Maya Elysse and Sean Mason are both in the seventh grade at Prospect Hill Academy (PHA), a public charter school in Cambridge’s Area 4 neighborhood. Before coming to Math tutorial, they were performing at some of the lowest levels of their grade. This is no longer the case. Since the beginning of the semester, Maya and Sean have improved by 18% and 35%, respectively, between their first and third Show What You Know evaluation tests. Compared to their peers, Maya has made the 4th greatest improvement, and Sean has made the most improvement out of any student in tutorial at PHA. To add to this accomplishment, both Sean and Maya have perfect attendance records.
Maya and Sean both receive instruction in basic math from their hard-working tutor, Ms. Aurora Soliz. Ms. Soliz began serving with Tutors for All last fall at the Tobin school in Roxbury. Now she works as a Lead Tutor at Prospect Hill and at Smith Leadership Academy (SLA) while pursuing her B.A. in Biology and her M.A. in Education at Simmons College. Her goal is to become a high school Biology teacher – although she is considering teaching at the middle school level since having worked with Sean and Maya. We asked Ms. Soliz about working with two students as opposed to just one. “Sean and Maya are fun kids,” she says. “It is harder working with two students at a time, but Maya and Sean work well together. They are really funny.” Ms. Soliz says the most important thing her students have taught her is not to take basic skills for granted. “They have a hard time doing mental math,” she explains. “I have to find methods to teach what is familiar to me and identify strategies that help them.”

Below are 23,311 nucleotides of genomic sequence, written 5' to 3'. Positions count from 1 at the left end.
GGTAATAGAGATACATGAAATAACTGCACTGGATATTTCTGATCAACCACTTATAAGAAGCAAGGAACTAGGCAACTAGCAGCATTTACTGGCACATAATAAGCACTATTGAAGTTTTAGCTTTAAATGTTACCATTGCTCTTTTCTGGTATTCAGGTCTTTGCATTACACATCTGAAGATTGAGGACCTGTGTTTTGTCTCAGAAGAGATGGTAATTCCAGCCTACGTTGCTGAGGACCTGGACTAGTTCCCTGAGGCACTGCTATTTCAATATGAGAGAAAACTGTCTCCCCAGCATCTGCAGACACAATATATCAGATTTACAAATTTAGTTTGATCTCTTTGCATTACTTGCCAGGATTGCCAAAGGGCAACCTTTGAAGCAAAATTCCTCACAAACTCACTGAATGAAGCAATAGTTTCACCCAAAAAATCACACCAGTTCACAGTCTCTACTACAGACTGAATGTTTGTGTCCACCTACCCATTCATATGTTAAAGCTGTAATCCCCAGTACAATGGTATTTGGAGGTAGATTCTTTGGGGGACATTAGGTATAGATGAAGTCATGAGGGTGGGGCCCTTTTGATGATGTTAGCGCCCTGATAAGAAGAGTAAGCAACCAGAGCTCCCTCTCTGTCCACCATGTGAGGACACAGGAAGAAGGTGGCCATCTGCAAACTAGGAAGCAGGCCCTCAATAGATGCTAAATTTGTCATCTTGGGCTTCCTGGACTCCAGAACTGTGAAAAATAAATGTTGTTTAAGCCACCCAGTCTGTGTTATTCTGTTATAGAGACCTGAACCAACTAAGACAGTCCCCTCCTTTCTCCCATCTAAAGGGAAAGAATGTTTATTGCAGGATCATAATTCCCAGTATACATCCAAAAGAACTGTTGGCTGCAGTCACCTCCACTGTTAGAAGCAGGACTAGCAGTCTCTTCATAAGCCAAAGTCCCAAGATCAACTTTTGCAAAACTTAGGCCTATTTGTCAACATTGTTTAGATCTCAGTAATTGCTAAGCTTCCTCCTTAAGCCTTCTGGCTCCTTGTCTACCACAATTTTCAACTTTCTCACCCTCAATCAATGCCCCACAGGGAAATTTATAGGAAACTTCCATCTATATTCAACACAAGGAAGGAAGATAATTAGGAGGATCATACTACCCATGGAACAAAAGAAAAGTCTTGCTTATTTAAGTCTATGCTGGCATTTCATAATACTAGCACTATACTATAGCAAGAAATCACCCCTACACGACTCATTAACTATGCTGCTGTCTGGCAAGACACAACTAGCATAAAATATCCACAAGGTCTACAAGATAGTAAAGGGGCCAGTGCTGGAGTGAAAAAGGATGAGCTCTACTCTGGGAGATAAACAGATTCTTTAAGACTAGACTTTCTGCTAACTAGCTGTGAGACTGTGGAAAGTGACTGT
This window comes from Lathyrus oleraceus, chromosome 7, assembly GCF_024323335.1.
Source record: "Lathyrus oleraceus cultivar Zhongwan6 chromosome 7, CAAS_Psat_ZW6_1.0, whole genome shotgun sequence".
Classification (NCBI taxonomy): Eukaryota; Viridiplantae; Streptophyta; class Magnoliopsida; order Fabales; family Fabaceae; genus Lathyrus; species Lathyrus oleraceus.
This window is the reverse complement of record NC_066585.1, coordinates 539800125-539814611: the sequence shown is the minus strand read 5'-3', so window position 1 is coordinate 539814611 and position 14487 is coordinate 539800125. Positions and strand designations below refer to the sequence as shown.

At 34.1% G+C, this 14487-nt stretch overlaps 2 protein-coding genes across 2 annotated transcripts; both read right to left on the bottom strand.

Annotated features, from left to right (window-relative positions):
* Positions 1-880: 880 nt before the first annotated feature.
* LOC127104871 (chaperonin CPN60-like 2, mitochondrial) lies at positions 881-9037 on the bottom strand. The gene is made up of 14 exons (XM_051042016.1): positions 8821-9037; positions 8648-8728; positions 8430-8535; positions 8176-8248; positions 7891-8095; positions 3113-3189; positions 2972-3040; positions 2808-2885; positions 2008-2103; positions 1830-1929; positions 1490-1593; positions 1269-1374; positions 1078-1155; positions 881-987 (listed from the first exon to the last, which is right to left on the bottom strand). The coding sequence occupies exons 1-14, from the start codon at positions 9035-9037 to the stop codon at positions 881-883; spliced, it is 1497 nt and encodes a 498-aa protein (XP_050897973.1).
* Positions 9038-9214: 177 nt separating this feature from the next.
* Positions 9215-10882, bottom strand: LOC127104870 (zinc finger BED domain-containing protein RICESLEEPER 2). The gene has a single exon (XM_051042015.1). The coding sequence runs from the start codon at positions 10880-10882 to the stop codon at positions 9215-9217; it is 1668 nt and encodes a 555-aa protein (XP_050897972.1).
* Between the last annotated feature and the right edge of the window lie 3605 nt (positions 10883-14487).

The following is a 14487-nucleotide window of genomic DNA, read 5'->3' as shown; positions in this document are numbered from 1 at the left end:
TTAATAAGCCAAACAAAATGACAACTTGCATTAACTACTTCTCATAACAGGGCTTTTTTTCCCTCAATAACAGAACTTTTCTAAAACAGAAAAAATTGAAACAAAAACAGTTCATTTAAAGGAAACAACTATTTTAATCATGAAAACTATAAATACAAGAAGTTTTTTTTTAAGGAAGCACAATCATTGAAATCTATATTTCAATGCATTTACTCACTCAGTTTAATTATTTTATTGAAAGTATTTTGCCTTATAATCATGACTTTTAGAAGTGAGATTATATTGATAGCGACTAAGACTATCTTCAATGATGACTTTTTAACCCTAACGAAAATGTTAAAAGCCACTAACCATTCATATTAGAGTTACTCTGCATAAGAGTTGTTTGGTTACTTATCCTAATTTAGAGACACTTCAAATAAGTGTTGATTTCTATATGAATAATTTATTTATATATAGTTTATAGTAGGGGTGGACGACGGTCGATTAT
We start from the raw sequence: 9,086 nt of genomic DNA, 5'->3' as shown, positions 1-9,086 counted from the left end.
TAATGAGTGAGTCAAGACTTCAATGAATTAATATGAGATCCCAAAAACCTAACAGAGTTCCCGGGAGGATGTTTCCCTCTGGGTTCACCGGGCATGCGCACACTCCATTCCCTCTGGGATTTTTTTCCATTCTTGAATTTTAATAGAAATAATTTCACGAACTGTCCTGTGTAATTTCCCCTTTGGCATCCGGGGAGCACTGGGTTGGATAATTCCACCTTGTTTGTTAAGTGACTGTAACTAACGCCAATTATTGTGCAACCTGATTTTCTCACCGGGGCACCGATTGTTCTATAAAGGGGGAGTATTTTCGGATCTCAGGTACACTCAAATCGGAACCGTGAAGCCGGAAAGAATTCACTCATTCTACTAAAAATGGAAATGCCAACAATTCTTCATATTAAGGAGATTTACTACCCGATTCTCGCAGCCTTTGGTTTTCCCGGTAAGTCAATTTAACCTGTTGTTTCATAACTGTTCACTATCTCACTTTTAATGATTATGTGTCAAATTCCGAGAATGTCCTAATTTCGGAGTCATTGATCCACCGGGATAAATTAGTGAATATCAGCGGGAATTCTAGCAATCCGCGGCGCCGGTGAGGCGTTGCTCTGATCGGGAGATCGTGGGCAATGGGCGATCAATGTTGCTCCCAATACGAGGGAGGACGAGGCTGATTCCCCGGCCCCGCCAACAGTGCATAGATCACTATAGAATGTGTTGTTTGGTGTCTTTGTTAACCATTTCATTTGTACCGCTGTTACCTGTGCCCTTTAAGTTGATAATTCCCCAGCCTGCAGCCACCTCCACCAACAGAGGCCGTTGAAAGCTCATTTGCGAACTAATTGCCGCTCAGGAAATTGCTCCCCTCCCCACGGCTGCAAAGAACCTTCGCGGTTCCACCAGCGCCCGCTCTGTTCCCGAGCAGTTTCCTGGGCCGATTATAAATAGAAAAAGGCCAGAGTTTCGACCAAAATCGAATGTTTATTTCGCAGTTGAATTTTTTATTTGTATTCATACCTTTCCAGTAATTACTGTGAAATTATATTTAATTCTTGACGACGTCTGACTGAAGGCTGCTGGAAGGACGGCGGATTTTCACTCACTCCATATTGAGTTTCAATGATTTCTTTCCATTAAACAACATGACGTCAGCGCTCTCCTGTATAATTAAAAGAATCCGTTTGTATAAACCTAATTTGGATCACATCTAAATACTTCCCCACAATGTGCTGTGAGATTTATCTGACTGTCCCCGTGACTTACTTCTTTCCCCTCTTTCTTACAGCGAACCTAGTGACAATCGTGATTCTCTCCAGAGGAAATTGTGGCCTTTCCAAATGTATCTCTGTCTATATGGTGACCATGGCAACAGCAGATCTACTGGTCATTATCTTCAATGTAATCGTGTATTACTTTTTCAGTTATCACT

Ms. Soliz takes a “no-excuses” attitude toward Maya’s and Sean’s growth. “They are a lot cleverer than they give themselves credit for,” she says. She explains that when presented with a challenge, they often say they cannot meet it. “Then I show them their past work, which proves that they can master new material. I get them to stop second-guessing themselves.” Maya and Sean had to get used to this approach. Maya started attending tutorial in the fall, and when she began working with Ms. Soliz this spring, she found her, “kind of mean.” “Then I got to know her,” says Maya. “She tells me, ‘You can do it! You don’t need a calculator! Take your time; you can get the answer right.’” Sean, who began tutorial this semester, had similar worries, but he has grown fond of his tutor: “She’s flexible, understanding.”
Thanks to Ms. Soliz’s guidance and Maya’s and Sean’s hard work, the two students are closer to achieving their personal goals. When asked what his plans for the future are, Sean says he wants to own run his own business. “I want to own a graffiti store with a room where people can just do art all day.” Maya is shyer at first. When asked what she wants to do, her face lights up. “I want to be a singer,” she says. Then she pauses. “And a lawyer. My dad says I need a backup career.” When prompted to explain her choice, Maya goes on to say that she is also open to becoming a pediatrician. “My friends say I should be a doctor. Little kids love me.”
Congratulations to Maya, Sean, and Ms. Soliz on their achievements this semester!